We’re seeing truly great news regarding COVID-19 these days. California has one of the lowest infection rates in the country, and the country as a whole is doing well. Locally, Santa Clara County, site of the very first COVID-caused death in the US, had only 0.1 new case per 10,000 people over the past 14 days. California is moving towards elimination of the color tiered system of restrictions and things are beginning to open up. With that will come some in-person events. The California Academy of Sciences has resumed the Nightlife series of Thursday night events already, with the first two selling out quickly. While not weekly events just yet, and while full capacity isn’t part of the equation, this is a sign of progress. The ExplOratorium plans to reopen to the public on July 1, including the return of After Dark, their weekly party night at the museum.

The pandemic has affected everyone in so many ways, some obvious, and some not so obvious. The forced isolation and changes in social interaction patterns and activities over the past year will give sociologists lots to study. Some observations here on small talk, one of those things that you probably didn’t think about until the pandemic changed our lives.

Have a great week in Science!

Bob Siederer


Monday, 05/24/2021


Countdown to Launch - James Webb Telescope - Livestream - 05/24/2021 11:00 AM
Royal Observatory, Edinburgh

2021 is an exciting year for astronomy, with the launch of the highly anticipated James Webb Space Telescope (Webb). Webb, NASA’s and ESA’s flagship mission, will revolutionise astronomy. It will be the largest and most powerful telescope launched into space, and it has strong Scottish connections with one of the key instruments built here at the Royal Observatory Edinburgh.   Here I will talk about the engineering of Webb and its key science objectives as we look forward to significant astronomy discoveries when it is launched.

Speaker: Olivia Jones


Water Management to Meet the Needs of the Twenty-First Century - Livestream - 05/24/2021 03:30 PM
SLAC Colloquium

Globally, our water supply is becoming increasing dependent on groundwater, but as a direct source and as a means of water storage.  Climate change and population growth will only serve to increase our reliance on groundwater.  To sustain groundwater supplies, we will therefore need to ensure sufficient aquifer recharge to minimize water-level drawdown.  However, a larger threat to groundwater supply looms.  In nearly every aquifer, a geogenic contaminant lays in wait within the sediments.  The question is therefore not whether a contaminant exists within the subsurface but whether the guiding biogeochemical processes will lead to its partitioning into the water.  Understanding, predicting, and controlling the soil processes that underlie groundwater quality are critical for sustaining our food and water in the 21st Century.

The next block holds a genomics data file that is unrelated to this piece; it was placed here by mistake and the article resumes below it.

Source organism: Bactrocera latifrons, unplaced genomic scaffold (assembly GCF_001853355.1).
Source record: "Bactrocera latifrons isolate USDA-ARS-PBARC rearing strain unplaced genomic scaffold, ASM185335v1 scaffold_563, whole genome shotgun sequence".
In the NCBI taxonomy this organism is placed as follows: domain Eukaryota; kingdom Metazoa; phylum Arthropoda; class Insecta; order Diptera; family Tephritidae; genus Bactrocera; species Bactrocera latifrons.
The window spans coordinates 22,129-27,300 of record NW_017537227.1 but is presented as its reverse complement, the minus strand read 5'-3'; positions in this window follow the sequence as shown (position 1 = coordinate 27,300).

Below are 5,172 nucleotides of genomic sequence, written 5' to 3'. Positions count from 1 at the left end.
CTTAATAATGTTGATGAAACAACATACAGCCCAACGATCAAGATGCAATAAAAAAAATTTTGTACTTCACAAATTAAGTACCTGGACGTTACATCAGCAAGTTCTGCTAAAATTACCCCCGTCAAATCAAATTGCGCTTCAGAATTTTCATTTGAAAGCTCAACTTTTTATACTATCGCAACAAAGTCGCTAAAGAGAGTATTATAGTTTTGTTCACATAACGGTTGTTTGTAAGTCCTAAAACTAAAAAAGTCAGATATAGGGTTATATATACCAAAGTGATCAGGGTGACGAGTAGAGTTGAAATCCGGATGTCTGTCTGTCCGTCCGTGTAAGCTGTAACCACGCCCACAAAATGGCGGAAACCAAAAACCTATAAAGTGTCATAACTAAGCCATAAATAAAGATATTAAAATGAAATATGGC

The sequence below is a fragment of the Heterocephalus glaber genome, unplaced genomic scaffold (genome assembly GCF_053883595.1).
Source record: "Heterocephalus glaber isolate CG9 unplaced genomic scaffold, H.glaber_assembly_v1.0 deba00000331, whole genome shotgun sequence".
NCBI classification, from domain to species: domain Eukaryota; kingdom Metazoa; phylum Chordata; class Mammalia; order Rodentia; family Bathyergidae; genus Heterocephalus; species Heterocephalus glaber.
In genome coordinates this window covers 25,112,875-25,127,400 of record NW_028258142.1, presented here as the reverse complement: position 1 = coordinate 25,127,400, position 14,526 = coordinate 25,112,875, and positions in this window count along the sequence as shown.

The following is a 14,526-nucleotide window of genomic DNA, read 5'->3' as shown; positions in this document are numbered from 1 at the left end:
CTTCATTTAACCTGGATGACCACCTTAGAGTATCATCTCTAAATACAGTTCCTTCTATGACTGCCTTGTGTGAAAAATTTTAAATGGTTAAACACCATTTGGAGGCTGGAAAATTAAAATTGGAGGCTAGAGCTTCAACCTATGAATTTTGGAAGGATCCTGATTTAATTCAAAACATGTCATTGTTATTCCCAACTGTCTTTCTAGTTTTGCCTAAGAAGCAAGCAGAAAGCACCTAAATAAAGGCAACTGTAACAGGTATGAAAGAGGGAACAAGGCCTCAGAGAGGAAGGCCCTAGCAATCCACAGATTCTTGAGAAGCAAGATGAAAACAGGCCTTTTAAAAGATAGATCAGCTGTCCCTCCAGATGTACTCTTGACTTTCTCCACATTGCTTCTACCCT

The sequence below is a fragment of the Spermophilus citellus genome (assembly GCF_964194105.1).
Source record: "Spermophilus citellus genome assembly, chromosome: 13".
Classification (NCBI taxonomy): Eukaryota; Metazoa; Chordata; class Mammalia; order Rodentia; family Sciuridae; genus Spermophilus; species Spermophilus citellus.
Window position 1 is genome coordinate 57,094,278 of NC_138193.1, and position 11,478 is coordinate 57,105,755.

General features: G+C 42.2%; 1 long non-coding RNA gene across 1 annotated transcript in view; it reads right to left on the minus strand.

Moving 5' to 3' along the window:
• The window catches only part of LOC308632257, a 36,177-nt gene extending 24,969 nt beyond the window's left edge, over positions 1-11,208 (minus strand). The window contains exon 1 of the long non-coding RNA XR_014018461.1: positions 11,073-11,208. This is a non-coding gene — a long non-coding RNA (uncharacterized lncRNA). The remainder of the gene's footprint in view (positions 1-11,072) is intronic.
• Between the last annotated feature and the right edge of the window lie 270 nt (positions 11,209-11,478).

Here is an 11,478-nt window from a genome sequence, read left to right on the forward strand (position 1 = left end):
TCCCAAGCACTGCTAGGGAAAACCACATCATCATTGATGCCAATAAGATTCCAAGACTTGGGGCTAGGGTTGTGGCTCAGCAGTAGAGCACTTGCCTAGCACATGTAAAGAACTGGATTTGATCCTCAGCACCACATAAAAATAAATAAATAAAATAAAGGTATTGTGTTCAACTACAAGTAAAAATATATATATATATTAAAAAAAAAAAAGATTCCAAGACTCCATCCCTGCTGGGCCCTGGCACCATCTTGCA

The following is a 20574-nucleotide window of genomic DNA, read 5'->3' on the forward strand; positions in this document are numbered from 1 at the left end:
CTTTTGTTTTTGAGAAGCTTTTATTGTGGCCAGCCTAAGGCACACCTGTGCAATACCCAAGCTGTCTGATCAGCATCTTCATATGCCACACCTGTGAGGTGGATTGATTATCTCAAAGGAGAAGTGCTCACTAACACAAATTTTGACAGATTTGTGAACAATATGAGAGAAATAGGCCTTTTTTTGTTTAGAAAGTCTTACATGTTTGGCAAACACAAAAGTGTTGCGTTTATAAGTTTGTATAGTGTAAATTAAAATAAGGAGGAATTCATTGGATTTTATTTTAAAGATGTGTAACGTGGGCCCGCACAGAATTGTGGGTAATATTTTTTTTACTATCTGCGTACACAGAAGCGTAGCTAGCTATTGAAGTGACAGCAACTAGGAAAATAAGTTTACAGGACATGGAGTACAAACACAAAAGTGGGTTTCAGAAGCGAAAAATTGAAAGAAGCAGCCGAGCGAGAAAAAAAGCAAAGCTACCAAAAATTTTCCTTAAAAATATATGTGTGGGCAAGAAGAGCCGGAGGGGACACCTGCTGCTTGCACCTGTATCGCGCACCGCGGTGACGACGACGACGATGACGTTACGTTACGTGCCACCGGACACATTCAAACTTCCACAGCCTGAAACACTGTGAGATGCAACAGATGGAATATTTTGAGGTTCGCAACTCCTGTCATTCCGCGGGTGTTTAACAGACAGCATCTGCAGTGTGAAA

Speaker: Scott Fendorf, Stanford University

See weblink for Zoom link


The Net-Zero America Project - Livestream - 05/24/2021 04:00 PM
Stanford Energy Seminar

An increasing number of companies and governments around the world are pledging to achieve net-zero carbon emissions by 2050 in the face of mounting risks from global climate change. Given its technological, financial, and natural resource endowments, the United States is well-placed to lead by example. The Net-Zero America transition scenarios aim to inform U.S. policy and investment decisions around achieving net-zero emissions by 2050. Comprehensive national-level modeling is used to define a diversity of technological pathways that would achieve net-zero emissions. Subsequent analysis is quantifying the scale and cost of physical assets, institutional change, and human-resource efforts for all sectors over time. A high level of spatial definition helps to illustrate the extraordinary scale, geographic impact, and pace of changes needed to achieve a net-zero emissions economy by 2050. Significant challenges and potential bottlenecks are implied, and provide a focus for future research to understand how best to address transition inhibitors.

Speaker: Jesse Jenkins, Princeton University

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A Hybrid Method to Predict Sports Related Concussions with Machine Learning - Livestream - 05/24/2021 07:00 PM
SF Bay Association of Computing Machinery